Beijing says it is ready to press ahead with negotiations on boundary, while Chinese strategic experts say the leadership transition will usher in more stable ties
China is “ready to press ahead” with negotiations on the boundary question, the Chinese government has said ahead of Monday's visit of National Security Adviser (NSA) Shivshankar Menon, which has been seen by officials and analysts here as paving the way for more stable ties following the recently concluded leadership transition.
Mr. Menon, who is also the Special Representative on the border talks, will meet his counterpart on the issue, State Councillor Dai Bingguo, in Beijing on Monday. He is also expected to meet one of the seven members of the newly-selected Polit Bureau Standing Committee — most likely second-ranked Li Keqiang, the anointed Premier, depending on his availability — marking India's first major engagement with the new Chinese leadership.
Foreign Ministry spokesperson Hong Lei told The Hindu in a faxed statement that China is of the view that the Special Representatives’ meetings, of which there had been 15 rounds, had “made positive progress.”
“For years, the overall situation in the China-India border area has been peaceful and stable,” he said. “The two countries share a lot of common ground on resolving the boundary issue through peaceful and friendly consultation. China is ready to press ahead with bilateral negotiation on the boundary issue in the spirit of peace, friendship, equal consultation, mutual respect and mutual understanding in a bid to find a solution that is fair, rational and mutually acceptable.”
He said China “attaches great importance” to Mr. Menon’s visit, which was described by officials here as an “informal talk between the Special Representatives” on the boundary question and strategic issues of common concern.
Three top Chinese strategic scholars who focus on China-India relations told The Hindu that they did not see the leadership transition, or for that matter the retirement of Mr. Dai in March, as having any major impact on the bilateral relationship.
Shen Dingli, an influential scholar at the Fudan University, said he “did not see” any impact at all on ties in the wake of the leadership change and Mr. Dai's expected retirement at the Parliament session next year, when new State Councillors will be appointed to serve in the cabinet led by Mr. Li.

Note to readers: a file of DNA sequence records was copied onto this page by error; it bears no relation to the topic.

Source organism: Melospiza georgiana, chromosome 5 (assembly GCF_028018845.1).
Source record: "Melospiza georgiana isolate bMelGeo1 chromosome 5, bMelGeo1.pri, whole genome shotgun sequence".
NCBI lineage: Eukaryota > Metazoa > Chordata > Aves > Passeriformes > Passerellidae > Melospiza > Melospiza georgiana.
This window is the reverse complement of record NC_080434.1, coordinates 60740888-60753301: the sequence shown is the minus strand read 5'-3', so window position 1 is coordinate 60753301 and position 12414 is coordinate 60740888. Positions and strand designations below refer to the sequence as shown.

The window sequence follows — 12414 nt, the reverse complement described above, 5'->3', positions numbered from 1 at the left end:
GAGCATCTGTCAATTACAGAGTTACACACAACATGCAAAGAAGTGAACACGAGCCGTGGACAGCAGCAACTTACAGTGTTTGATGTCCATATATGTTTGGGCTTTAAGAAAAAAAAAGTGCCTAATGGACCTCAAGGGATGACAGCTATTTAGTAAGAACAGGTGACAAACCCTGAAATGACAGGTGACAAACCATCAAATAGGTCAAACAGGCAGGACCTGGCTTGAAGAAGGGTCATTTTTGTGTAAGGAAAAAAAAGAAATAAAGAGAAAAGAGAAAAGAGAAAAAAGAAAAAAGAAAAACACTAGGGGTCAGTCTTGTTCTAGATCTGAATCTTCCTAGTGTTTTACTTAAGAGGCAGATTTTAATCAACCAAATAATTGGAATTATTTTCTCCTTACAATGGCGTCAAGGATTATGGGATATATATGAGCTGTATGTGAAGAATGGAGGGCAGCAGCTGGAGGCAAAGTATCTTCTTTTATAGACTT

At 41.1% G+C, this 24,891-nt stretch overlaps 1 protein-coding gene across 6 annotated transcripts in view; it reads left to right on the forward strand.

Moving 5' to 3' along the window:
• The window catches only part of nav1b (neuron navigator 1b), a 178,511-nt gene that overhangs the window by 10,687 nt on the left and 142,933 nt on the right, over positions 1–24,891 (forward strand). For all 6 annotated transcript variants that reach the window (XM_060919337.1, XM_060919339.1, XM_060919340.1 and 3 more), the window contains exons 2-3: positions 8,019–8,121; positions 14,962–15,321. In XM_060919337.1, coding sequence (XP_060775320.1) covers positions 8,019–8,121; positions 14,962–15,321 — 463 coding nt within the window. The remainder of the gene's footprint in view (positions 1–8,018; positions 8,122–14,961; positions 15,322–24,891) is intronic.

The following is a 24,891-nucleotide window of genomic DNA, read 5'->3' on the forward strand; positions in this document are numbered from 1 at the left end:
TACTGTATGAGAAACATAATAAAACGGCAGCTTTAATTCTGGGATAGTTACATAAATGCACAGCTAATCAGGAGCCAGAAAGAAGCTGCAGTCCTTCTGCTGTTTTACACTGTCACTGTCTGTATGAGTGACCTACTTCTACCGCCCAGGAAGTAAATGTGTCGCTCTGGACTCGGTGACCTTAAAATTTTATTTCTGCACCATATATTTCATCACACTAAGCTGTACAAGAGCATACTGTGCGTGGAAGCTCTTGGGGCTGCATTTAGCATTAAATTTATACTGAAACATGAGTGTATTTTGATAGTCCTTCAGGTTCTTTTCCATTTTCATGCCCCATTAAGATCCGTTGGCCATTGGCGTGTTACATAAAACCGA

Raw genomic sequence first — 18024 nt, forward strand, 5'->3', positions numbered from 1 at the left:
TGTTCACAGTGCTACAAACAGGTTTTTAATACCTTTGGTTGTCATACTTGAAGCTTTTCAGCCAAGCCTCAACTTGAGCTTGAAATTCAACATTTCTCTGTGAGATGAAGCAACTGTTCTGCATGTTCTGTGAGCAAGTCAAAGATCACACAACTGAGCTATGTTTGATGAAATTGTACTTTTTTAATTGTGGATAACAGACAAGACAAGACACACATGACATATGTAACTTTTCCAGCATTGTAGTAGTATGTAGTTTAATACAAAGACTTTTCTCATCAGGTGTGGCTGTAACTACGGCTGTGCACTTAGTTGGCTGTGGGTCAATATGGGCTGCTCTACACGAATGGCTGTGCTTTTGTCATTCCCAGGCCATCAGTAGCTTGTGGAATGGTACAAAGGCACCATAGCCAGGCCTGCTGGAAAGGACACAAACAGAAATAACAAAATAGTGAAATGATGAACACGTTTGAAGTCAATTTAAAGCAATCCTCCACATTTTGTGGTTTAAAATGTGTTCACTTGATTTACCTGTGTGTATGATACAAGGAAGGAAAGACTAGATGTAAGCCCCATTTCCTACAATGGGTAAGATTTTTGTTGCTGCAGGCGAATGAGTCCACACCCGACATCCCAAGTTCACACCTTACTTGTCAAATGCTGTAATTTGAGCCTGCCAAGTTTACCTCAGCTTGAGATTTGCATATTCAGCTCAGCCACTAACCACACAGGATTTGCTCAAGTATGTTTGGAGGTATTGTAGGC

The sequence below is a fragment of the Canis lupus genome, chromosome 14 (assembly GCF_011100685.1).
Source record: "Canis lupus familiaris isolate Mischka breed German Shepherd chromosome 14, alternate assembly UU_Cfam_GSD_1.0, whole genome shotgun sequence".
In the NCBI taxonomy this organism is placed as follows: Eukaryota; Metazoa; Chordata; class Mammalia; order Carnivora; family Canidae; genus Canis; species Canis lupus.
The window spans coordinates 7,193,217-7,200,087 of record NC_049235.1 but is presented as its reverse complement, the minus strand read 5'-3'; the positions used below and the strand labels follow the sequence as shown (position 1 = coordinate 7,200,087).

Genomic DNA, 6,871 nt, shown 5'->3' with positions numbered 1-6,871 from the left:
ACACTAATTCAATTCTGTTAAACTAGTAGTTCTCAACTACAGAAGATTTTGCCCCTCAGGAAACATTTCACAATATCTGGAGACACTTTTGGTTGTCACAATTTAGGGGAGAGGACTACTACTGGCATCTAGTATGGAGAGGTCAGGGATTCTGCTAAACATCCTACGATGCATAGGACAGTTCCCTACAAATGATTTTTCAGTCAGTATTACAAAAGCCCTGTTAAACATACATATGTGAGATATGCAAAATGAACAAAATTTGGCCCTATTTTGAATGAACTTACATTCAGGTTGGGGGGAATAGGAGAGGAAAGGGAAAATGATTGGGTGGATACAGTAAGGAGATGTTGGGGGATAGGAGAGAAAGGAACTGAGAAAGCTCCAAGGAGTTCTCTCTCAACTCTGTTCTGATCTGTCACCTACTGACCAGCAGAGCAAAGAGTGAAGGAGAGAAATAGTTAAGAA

Han Hua, a leading South Asia scholar at Peking University, said next week’s meeting would see both countries look to “reassure each other [regarding] the conti nuity and improvement of Sino-Indian relations.” The impact of the leadership change, she said, would be “not that much.” “Small frictions will still be there, but in general stable relation with India is the main theme in China’s India policy.”
Hu Shisheng, a South Asia scholar at the China Institutes of Contemporary International Relations (CICIR), said he did not expect much change on the boundary question following the retirement of Mr. Dai, who has been the Special Representative since the current mechanism was introduced a decade ago. “If there [will] be any progress in the future,” he said, “it could be [because of] accepting and respecting each others’ Line of Control claim.”
He suggested that economic issues, such as joint efforts in dealing with the global recession, addressing unbalanced trade and promoting mutual investments would be one area of focus for relations. On the strategic front, th e U.S. "rebalancing" in the Asia-Pacific as well as the situation in Afghanistan after the 2014 U.S. withdrawal would be likely priorities.
Mr. Hu added that bilateral relations "will be much more stable" under the new leadership because of China's current internal and external priorities – economic development in the former area, and "addressing China's relations with West Pacific neighbors and China's relations with the U.S.” in the latter field.
"So, in whatever way, China needs more stable Indo-China relations," he said. "China would, jointly with others [and] with India in particular, make efforts in building up a new Asia-Pacific order."